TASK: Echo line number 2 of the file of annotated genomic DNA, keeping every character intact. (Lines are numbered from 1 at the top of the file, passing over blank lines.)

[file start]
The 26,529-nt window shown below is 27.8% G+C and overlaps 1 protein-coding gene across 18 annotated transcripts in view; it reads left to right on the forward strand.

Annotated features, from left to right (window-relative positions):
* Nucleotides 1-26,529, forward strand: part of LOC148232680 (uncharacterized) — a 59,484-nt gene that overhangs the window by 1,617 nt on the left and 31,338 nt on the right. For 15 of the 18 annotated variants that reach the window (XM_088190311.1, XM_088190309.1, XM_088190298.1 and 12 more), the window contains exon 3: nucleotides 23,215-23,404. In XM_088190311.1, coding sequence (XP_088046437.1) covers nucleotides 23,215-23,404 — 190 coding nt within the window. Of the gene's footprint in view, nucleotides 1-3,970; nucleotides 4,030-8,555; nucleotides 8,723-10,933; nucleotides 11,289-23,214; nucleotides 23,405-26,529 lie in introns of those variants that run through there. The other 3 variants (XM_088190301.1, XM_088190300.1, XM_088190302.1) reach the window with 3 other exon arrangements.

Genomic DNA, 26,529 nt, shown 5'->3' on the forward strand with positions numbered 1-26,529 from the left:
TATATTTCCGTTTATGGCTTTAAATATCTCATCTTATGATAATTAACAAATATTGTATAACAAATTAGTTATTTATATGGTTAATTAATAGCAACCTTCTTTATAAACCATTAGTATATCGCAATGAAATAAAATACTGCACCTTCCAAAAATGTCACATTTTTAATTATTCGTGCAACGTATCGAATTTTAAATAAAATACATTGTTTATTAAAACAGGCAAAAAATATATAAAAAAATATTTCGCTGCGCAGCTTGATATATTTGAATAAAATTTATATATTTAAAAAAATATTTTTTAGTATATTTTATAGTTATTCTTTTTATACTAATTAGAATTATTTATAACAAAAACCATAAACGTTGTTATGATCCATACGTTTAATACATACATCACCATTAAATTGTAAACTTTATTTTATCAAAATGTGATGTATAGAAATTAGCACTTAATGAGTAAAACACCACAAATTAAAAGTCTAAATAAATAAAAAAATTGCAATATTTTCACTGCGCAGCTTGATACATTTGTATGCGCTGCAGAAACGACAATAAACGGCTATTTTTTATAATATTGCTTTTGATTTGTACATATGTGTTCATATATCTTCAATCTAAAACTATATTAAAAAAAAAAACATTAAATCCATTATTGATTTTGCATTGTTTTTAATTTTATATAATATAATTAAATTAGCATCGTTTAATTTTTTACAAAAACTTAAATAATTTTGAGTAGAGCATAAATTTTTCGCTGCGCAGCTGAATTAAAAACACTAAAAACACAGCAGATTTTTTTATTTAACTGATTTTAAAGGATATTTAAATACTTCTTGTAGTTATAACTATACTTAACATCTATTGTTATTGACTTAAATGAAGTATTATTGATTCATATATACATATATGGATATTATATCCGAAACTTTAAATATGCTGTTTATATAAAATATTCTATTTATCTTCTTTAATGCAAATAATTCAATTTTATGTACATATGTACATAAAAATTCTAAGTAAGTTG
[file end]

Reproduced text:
Annotated features, from left to right (window-relative positions):